Steve smiled and lit a smoke. Sarah knew it was bad but she found that she thought he was attractive anyway. Who knows why!
“All right,” he grinned. “Now let’s see if we can get closer and see what’s going on!”
They went down near the wharf. All around there were people pushing and shoving and trying to punch policemen. Sarah felt a little bit scared but a little bit excited too. But also scared. “I’m scared,” she said.
“Don’t worry Dollface,” Steve said. “I’ll protect you!” He gave her his jacket.
“Sarah!” It was Hibiscus.
“Hi Hibiscus,” Sarah said. “What’s happening?” She looked mousy and nervous. Hibiscus gave her a big smile.
“Oh the stupid fuzz are trying to bust up our protest,” she said. “But let’s not talk about that, it’s boring! Me and some of my friends are gonna go jump on the border control boat and try to mess with the men who protect our land from invasion!”
“What?!” Sarah exploded. “Why would you do that?!”
“I know!” Hibiscus said. “Isn’t it awesome! Oh hi Steven” she said.
Steve nodded. “Hibie,” he said.
Sarah felt a little jealous explosion in her bowels. “You two know each other!” she said.
“Er, yeah,” Steve said, looking a bit nervous and chewing his nails and staring at the floor.
“Stevie and I used to date!” Hibiscus said. “We still get along great! Sometimes it seems like we could quite easily get back together.”
“I don’t like the sound of that!” Sarah said to herself.
“Hey, I know!” Hibiscus said. “Why don’t you guys come with us?”
“We can’t,” Sarah said, but before she said that, Steve said “Okay” and so she didn’t say it in the end.
“Let’s do it!” Steve said. “This will be great!”
Sarah didn’t know what to do. Should she go, even though she knew it was wrong, just because she was falling in love with Steve? She knew what was the right thing, but somehow her hormones told her to do something else. “Okay!” she said.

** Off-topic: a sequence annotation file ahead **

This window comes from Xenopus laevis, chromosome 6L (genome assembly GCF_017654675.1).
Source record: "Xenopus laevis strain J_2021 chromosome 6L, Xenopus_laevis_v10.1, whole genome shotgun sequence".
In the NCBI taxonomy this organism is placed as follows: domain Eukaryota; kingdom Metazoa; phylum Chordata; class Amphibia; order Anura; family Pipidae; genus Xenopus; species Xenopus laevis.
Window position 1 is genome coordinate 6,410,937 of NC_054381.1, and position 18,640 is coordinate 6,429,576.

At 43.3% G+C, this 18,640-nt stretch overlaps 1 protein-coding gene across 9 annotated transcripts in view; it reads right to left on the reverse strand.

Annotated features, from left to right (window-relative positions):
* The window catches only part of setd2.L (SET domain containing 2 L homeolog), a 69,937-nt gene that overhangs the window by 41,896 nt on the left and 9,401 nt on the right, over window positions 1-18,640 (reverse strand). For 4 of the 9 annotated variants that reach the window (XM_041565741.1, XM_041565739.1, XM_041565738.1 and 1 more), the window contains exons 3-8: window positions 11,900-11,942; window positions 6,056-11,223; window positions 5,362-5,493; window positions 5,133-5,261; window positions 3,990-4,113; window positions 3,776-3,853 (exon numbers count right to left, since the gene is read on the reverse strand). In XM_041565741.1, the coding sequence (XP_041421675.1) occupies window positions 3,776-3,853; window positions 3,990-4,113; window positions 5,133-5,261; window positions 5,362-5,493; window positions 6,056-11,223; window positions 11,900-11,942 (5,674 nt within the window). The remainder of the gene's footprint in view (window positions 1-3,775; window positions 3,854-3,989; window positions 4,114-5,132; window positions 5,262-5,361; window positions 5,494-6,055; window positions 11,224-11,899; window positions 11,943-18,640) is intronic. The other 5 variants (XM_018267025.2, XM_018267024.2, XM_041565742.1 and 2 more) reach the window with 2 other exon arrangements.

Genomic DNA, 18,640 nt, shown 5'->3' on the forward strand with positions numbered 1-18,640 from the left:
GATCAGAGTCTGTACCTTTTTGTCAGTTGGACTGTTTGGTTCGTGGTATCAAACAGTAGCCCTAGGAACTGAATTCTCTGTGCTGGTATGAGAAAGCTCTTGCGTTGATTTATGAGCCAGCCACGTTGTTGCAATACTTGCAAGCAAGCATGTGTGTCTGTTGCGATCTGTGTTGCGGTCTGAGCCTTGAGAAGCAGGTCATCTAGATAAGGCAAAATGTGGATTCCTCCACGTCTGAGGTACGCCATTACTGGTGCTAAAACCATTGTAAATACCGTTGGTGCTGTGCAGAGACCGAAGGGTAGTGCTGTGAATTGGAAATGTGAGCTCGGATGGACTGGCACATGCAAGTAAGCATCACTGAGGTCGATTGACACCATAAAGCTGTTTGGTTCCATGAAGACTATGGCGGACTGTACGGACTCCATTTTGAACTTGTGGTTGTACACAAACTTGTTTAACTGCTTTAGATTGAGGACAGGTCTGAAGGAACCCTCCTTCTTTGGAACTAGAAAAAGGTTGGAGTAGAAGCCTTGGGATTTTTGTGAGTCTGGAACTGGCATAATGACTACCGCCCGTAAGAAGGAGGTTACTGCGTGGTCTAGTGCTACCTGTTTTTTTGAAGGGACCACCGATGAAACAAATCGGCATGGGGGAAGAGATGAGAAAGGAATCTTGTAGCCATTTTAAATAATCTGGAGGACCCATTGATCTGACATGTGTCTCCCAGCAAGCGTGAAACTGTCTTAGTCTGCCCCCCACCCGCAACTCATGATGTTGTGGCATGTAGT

“Why did I say that?” she said.
And they were off!
“Hey Emric,” the fat man yelled out. “Come up here on to the deck for a minute.”
Emric pulled himself up out of his hammock, where he’d been having a lovely dream about his homeland, its customs and some of the foods that people eat there.
“What is it?” he said, going onto the deck.
“It’s your new home,” the fat man said. He laughed a big belly laugh and rubbed his hands together. “I love being a people smuggler!” he chortled.
“Flatland,” Emric said. “I never dreamed I would actually make it. Now maybe I can start working really hard and one day I’ll be able to afford to bring my family out here to stay with me.” He smiled dreamily into the air.
The fat man laughed so loud his cigar flew out of his mouth and into the sea, where a dolphin ate it. “Oh Emric,” he guffawed. “You’re the funniest refugee I ever knew!”
“What’s so funny?” Emric questioned.
Some of the other passengers were walking past, and they answered Emric’s question. “Oh Emric,” they said, “we’re not going to work hard. Don’t you know this new country has generous welfare laws that allow us to spunge of the government and do nothing all day long!”
“Wait a minute,” Emric said, raising a finger. “That doesn’t sound like the right thing to do, to me!”
The fat man pointed at Emric and let out a booming chuckle.
“You see what I’m saying now?” he said to the others.
“Oh Emric,” the other passengers said. “You’re a nice man, but very very naïve. Don’t you know how easy it is to rort a country that is trying to do the right thing? Just stick with us, my friend, and you will be on easy street!”
Emric shook his head. “This is further evidence to add to my earlier perception that being a refugee doesn’t always mean that a person is doing the right thing,” he said. “Sadly, some of us are doing the wrong thing. And we really don’t deserve the hospitality we’re generously offered. I’ve finally learned that.”
The fat man shook his head loudly. “Oh Emric,” he pontificated, “you’ve sure been through some character development in this section!”
“I sure have,” Emric said. “And I’ll never be the same again.”
“That’s for sure,” agreed the other passengers.
Just then a boat suddenly appeared on the horizon.